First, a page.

“Growing up, life was not easy for me, and I think that what we endure in childhood, in our teenage years, mold us into being who we are,” Alvarenga said. “Sometimes I think about when I struggled, I wanted someone to help me. And I didn’t always get that. When I started working for Starbucks, I was young, and I had so many things that looking back now, I was like, ‘Oh my gosh, I wouldn’t have hired myself.’… But someone believed for me.
“It gets me emotional that I’m in a position to be available to help someone.”
Be your best when your best is required
John Wooden, the legendary UCLA college basketball coach, preached a pyramid of success on his way to winning 10 national championships. He termed the last building block of his philosophy “Competitive Greatness” – the ability to be at your best when your very best is required.
What’s the very best required of an anxious community reeling from tragedy?
What’s the very best response for a country in which suicides are on the rise, an estimated 33 percent from 1999 to 2017, according to the Centers for Disease Control and Prevention?
What’s the very best a worried mother like Alvarenga can do, especially now that her oldest son is a freshman at the same school where one of the children died by suicide last year?
Alvarenga deals with it the best way she knows how. Like she did more than a year ago, she puts on a smile, walks out into her store lobby, and greets customer after customer after customer, inquiring about a day, asking about school, starting a conversation, offering a hug or a sympathetic ear, passing out an encouraging note and trying to slow down a busy world long enough to make a connection that might change the course of someone’s day, maybe even someone’s life.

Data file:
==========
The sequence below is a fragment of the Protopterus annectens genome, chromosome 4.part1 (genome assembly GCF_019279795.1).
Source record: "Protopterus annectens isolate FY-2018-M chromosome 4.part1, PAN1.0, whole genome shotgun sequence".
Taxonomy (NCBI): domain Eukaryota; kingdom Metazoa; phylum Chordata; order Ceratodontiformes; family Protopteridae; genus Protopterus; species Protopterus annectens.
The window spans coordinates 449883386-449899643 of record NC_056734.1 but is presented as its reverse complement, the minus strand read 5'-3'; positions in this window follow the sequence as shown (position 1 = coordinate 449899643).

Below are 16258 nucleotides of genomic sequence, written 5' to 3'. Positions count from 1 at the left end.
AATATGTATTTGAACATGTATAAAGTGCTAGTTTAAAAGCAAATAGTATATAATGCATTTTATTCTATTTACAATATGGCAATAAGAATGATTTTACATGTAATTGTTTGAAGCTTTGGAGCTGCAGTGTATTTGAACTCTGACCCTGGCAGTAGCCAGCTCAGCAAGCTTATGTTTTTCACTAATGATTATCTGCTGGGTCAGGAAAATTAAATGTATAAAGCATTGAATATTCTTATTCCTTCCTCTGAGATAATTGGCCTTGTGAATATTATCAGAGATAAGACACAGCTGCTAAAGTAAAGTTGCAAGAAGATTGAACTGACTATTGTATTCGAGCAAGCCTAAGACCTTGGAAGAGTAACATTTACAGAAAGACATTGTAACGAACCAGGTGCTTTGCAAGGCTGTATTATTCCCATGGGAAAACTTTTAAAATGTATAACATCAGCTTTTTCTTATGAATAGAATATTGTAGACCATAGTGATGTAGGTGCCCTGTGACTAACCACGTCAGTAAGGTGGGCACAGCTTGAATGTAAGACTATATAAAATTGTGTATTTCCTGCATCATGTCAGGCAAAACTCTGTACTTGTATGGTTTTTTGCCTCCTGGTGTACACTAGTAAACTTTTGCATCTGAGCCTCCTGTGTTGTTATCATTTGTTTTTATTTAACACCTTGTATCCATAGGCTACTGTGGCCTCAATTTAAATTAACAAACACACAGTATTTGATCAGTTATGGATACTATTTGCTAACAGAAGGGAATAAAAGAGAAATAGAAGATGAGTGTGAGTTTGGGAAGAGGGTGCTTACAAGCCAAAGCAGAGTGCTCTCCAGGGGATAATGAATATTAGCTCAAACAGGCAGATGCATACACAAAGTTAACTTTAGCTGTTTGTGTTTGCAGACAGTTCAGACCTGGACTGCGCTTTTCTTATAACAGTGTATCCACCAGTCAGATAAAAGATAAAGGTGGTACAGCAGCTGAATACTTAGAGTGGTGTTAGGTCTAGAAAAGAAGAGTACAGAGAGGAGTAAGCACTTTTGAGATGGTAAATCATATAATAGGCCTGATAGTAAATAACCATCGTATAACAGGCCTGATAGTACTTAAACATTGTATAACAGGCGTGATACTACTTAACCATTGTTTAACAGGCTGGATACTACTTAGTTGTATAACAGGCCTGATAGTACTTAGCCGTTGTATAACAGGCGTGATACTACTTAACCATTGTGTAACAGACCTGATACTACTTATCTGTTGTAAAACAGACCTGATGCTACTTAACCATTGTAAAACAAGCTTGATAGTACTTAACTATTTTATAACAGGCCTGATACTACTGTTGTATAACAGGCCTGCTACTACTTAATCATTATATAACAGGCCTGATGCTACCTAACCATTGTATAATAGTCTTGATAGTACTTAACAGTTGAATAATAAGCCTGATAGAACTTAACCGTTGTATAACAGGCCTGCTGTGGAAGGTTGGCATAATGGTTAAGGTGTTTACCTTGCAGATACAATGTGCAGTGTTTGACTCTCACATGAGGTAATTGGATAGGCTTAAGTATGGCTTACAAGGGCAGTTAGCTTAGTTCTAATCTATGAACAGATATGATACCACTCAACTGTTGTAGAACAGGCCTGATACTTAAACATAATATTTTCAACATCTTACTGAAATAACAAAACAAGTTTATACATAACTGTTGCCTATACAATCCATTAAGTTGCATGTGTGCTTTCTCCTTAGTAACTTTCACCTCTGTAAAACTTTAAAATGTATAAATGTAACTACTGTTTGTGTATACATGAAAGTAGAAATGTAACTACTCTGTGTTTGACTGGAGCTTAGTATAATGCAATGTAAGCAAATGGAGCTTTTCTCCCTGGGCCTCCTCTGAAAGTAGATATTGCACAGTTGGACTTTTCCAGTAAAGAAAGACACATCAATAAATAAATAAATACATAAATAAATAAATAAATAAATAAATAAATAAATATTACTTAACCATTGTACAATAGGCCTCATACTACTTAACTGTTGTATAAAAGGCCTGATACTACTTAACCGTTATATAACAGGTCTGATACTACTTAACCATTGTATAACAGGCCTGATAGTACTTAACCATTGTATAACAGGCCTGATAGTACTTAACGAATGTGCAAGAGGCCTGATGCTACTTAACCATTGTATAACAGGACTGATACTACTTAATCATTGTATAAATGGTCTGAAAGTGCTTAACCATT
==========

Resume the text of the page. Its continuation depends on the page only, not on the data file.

If you are experiencing suicidal thoughts or have concerns about someone else who may be, call the National Suicide Prevention Lifeline at 1-800-273-TALK (8255).
The more of the signs below that a person shows, the greater the risk of suicide.
- Talking about wanting to die or to kill themselves
- Looking for a way to kill themselves, like searching online or buying a gun
- Talking about feeling hopeless or having no reason to live
- Talking about feeling trapped or in unbearable pain
- Talking about being a burden to others
- Increasing the use of alcohol or drugs
- Acting anxious or agitated; behaving recklessly
- Sleeping too little or too much
- Withdrawing or isolating themselves
- Showing rage or talking about seeking revenge
- Extreme mood swings
Source: National Suicide Prevention Lifeline